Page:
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Daily Archives: May 8, 2012

On Strange Liturgical Bedfellows

David Koysis note a phenomenon that has also stumped me for some time:

The tendency for North American evangelicals to defend the fundamentals of the faith while largely abandoning the older liturgical traditions is something that not enough observers have managed to find puzzling. On the other hand, it is also true that the major part of evangelicalism in this continent, though affirming a vague orthodoxy, lacks both a robust ecclesiology and a strong confessional identity, with only a very few exceptions. Perhaps then it is not surprising that distinctive traditions of worship should long ago have been set aside as well.

Indeed, rather than leading them towards Rome, along with their mainline brethren, or towards the Reformation traditions, as one might expect, many evangelicals have instead subordinated worship, in utilitarian fashion, to the felt imperatives of church growth and reaching the so-called nonreligious. The result is worship that is not only deracinated but amounts merely to “one damn thing after another,” as one of my favourite liturgical scholars once put it.

So why is it that mainline protestants, who are scarcely less deracinated than their evangelical brethren, are increasingly reciting the Apostles’ or Nicene Creed during worship?

Why, indeed?

Qeiyafa Evidence of an Early Judahite Cultus

Jim West has the press release from Hebrew University of Jerusalem, with is worth reading in full.

Prof. Yosef Garfinkel, the Yigal Yadin Professor of Archaeology at the Institute of Archaeology at the Hebrew University of Jerusalem, announced today the discovery of objects that for the first time shed light on how a cult was organized in Judah at the time of King David. During recent archaeological excavations at Khirbet Qeiyafa, a fortified city in Judah adjacent to the Valley of Elah, Garfinkel and colleagues uncovered rich assemblages of pottery, stone and metal tools, and many art and cult objects. These include three large rooms that served as cultic shrines, which in their architecture and finds correspond to the biblical description of a cult at the time of King David.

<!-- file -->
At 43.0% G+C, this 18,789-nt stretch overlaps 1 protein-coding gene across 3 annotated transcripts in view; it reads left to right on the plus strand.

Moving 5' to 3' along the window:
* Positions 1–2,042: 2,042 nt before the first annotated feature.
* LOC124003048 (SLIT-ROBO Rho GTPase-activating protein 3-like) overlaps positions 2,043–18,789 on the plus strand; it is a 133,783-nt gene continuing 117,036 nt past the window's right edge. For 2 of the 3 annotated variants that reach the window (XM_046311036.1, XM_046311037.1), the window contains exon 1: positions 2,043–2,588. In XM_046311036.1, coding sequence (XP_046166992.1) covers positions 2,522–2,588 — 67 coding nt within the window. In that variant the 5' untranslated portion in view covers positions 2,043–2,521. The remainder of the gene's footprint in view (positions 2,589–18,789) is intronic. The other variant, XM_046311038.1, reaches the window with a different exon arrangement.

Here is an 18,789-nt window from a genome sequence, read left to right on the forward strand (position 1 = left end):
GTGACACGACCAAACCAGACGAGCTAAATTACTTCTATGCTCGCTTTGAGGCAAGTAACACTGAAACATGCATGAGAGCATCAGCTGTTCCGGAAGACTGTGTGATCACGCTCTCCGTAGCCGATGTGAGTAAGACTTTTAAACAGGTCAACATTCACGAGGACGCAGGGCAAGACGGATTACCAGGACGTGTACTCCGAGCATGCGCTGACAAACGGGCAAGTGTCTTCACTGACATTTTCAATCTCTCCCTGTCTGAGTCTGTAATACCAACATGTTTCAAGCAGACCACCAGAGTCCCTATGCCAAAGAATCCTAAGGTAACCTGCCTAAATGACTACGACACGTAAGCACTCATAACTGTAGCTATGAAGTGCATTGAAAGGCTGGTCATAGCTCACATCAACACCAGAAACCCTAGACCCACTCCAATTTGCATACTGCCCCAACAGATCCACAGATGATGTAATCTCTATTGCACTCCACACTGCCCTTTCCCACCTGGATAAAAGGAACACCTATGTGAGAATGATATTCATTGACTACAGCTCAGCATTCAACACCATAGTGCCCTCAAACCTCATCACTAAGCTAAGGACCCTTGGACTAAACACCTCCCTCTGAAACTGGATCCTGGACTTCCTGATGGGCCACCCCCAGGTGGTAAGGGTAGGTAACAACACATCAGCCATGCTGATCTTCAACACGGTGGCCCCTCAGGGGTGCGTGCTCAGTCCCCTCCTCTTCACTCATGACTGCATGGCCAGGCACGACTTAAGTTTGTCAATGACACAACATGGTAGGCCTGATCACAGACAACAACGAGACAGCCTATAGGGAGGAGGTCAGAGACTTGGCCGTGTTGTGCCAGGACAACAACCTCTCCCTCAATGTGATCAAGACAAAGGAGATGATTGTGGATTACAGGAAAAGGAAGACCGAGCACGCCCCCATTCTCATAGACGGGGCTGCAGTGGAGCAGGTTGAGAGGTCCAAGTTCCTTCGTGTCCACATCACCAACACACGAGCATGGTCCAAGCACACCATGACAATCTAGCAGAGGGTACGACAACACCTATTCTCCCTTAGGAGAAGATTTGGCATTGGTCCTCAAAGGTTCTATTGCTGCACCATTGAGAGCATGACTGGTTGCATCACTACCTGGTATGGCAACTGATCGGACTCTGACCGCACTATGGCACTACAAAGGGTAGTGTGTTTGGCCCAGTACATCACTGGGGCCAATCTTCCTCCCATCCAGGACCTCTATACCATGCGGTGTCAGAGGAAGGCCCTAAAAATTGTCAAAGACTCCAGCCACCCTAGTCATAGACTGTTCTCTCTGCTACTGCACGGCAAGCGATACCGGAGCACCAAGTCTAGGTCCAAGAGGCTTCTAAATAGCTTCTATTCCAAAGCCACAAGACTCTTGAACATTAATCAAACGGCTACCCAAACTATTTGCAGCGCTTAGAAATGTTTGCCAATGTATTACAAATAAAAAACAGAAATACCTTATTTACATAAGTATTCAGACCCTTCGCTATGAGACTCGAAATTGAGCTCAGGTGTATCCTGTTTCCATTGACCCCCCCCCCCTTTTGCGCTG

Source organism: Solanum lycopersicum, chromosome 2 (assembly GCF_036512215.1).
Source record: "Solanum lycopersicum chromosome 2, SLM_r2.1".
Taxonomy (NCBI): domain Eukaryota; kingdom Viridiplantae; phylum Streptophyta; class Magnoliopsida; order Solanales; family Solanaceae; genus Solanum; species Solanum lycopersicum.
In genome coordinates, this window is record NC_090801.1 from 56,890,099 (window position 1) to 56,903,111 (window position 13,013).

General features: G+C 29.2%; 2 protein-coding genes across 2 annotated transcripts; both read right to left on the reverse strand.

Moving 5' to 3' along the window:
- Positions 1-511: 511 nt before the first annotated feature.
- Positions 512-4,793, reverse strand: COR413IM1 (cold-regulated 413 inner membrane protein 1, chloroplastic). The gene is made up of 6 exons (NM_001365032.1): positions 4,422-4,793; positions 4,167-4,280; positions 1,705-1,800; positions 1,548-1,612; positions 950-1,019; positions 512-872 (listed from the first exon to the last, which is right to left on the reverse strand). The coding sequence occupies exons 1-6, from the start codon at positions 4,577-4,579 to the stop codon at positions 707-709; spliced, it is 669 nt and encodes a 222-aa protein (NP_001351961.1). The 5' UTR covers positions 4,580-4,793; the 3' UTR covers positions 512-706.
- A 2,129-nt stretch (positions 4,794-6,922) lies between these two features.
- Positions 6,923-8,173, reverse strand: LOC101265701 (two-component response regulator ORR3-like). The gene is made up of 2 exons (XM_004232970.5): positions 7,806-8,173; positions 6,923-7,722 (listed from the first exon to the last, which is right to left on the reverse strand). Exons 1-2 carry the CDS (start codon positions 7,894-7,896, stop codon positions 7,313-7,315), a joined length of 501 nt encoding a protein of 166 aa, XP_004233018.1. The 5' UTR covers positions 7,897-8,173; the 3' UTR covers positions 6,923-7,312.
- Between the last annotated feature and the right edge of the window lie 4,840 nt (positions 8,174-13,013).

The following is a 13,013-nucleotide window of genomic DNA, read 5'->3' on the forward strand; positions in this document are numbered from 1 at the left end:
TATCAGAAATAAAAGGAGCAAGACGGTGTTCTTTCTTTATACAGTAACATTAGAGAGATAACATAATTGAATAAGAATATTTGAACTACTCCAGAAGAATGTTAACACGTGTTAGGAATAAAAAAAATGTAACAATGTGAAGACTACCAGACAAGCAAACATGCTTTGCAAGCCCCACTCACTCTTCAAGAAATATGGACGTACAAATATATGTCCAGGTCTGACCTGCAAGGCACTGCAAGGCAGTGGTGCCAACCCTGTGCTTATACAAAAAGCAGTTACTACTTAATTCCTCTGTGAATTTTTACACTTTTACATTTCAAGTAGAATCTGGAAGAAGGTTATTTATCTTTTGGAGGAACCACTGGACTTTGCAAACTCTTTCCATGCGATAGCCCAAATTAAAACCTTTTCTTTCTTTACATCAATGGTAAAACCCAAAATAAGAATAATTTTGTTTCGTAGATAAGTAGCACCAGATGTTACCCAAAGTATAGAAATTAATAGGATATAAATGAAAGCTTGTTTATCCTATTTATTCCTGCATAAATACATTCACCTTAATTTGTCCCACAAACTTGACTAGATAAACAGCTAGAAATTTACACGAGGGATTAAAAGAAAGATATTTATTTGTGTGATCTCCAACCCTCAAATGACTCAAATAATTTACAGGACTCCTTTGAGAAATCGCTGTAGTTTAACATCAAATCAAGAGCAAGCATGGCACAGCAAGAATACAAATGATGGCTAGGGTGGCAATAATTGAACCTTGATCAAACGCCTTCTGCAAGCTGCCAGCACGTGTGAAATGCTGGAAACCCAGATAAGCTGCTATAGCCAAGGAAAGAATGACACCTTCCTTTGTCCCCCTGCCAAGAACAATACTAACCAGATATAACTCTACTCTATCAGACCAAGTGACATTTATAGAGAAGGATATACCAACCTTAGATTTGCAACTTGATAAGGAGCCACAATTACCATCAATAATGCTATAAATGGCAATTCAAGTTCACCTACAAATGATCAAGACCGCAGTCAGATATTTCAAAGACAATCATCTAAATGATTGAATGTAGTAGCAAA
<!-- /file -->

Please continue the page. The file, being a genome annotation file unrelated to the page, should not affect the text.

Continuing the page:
Most interesting.

The biblical tradition presents the people of Israel as conducting a cult different from all other nations of the ancient Near East by being monotheistic and an-iconic (banning human or animal figures). However, it is not clear when these practices were formulated, if indeed during the time of the monarchy (10-6th centuries BC), or only later, in the Persian or Hellenistic eras.

The absence of cultic images of humans or animals in the three shrines provides evidence that the inhabitants of the place practiced a different cult than that of the Canaanites or the Philistines, observing a ban on graven images.

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